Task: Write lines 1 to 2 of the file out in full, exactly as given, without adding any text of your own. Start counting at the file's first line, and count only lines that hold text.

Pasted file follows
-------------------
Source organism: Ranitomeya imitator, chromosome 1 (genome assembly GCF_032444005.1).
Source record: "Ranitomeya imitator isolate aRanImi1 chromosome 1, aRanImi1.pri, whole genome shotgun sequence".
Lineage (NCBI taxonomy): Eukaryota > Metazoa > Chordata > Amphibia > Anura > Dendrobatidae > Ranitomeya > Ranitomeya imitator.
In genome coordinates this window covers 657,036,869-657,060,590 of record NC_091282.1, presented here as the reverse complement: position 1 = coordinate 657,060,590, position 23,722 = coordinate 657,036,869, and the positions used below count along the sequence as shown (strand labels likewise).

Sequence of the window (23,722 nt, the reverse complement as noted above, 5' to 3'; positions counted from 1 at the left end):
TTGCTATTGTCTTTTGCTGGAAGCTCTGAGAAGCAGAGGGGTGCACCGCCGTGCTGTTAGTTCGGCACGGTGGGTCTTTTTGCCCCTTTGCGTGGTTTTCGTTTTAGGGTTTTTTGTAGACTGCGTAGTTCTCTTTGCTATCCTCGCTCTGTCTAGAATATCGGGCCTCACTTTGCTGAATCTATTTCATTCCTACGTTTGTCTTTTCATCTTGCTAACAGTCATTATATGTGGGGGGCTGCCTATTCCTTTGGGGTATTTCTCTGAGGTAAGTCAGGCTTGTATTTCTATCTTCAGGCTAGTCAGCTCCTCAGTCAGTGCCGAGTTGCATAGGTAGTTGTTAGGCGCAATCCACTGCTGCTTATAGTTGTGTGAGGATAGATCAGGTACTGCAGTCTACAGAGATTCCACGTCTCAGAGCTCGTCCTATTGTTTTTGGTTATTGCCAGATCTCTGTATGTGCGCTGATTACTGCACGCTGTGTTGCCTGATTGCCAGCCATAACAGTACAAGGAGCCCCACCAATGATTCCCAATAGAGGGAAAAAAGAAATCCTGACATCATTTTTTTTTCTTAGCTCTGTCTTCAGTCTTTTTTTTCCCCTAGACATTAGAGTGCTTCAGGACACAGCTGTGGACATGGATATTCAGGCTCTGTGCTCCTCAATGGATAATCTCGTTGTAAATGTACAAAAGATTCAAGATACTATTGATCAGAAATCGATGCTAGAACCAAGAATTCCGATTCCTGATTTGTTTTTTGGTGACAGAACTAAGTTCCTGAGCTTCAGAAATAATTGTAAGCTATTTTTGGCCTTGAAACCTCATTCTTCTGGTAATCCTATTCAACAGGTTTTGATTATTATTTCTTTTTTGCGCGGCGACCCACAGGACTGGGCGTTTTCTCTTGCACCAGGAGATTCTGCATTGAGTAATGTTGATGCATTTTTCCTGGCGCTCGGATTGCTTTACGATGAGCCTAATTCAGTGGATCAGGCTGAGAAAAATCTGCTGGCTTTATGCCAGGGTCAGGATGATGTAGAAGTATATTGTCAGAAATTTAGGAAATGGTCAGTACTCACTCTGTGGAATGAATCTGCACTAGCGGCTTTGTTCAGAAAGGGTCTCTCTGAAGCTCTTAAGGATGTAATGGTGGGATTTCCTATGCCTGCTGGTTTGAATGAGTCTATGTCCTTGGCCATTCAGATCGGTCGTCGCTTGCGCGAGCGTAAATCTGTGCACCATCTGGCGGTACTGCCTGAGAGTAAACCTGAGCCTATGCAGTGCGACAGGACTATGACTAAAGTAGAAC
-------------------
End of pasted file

Source organism: Ranitomeya imitator, chromosome 1 (genome assembly GCF_032444005.1).
Source record: "Ranitomeya imitator isolate aRanImi1 chromosome 1, aRanImi1.pri, whole genome shotgun sequence".